Crypto Fraudsters Impersonate Dick Smith, Kochie to Push Bitcoin Scams

Friday 31 July 2020, 7:00 AM AEST - 4 months ago

Is Dick Smith trying to sell you a Bitcoin investment scheme that has big banks terrified? Have you found Kochie’s secret crypto investment plan? If so, then you’ve spotted one of the latest strategies used by crypto scammers to separate you from your crypto capital — impersonating Australian celebrities to push crypto Ponzi schemes.

The Australian Securities and Investments Commission has recently published a warning directed at potential crypto investors, stating that Bitcoin scammers are now using the names of popular Australian celebrities, government agencies, and prominent news sites in order to legitimize scams. 

Some of the celebrity name based scams directed towards Aussie investors include scams purportedly supported by Waleed Aly, Mike Baird, Celeste Barber, Andrew ‘Twiggy’ Forrest, David ‘Kochie’ Koch, Michael Rowland, Dick Smith, Karl Stefanovic and Virginia Trioli.

A report published by the ASIC on July 29 states that scammers are using fake celebrity endorsements to create fake websites, offering investors crypto trading bots that promise guaranteed profits. Other techniques used by scammers include “pump and dump” scams, in which scammers use a fake celebrity endorsement to artificially inflate the value of otherwise low-value cryptocurrency tokens.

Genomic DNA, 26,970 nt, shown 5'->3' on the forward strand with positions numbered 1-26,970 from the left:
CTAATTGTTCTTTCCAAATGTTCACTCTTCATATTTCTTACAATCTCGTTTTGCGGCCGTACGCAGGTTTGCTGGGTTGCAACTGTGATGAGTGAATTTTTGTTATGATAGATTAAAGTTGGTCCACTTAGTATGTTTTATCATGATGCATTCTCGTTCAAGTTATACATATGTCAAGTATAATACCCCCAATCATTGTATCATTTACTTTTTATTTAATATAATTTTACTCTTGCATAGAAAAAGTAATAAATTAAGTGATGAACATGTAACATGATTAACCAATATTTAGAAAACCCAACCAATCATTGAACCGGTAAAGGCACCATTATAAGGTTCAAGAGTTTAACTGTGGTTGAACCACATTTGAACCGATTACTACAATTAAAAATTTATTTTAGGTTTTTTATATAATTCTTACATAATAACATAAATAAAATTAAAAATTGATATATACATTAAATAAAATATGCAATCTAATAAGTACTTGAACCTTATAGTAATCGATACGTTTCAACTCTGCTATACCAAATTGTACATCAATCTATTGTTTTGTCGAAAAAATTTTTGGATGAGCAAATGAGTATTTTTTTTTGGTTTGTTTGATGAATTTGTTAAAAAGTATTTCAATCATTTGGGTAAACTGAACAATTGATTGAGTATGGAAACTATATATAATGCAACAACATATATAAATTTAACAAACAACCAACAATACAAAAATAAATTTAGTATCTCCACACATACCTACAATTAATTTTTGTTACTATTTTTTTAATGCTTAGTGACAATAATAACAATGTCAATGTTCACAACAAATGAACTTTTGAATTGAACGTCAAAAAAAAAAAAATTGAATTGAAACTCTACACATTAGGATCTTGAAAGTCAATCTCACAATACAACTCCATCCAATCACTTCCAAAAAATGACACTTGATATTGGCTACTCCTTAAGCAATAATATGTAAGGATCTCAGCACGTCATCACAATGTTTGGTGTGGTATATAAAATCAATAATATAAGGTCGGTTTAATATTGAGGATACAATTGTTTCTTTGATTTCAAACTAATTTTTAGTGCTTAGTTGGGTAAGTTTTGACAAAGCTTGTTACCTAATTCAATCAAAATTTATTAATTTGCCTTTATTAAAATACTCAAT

While many of the offending scam sites are no longer live, it’s still possible to find many false celebrity endorsed crypto scams online today. Some scam platforms specifically identified by the ASIC include Bitcoin Evolution, Bitcoin Revolution and Bitcoin Trader.

No, Dick Smith Doesn’t Want to Share His Secret Crypto Strategy With You

Sites that claim to deliver profits using the names of celebrities such as Dick Smith remain online, promising unsuspecting investors access to “wealth loopholes” through a “secret investment” as illustrated below:

Dick Smith clarified his position on Bitcoin and cryptocurrency investments earlier this year via Twitter, stating in no uncertain terms that Dick Smith does not, in any way, endorse crypto investing.

With crypto scams capturing more than $4 billion in 2019, performing due diligence and extensive research on any crypto product before getting involved is more important than ever. ASIC notes that, once lost to scammers, crypto is virtually impossible to recover:

“Fraudsters are often based overseas and so are their scam websites, which makes them notoriously difficult to close down. It also makes it almost impossible to track, trace and recover lost money.”

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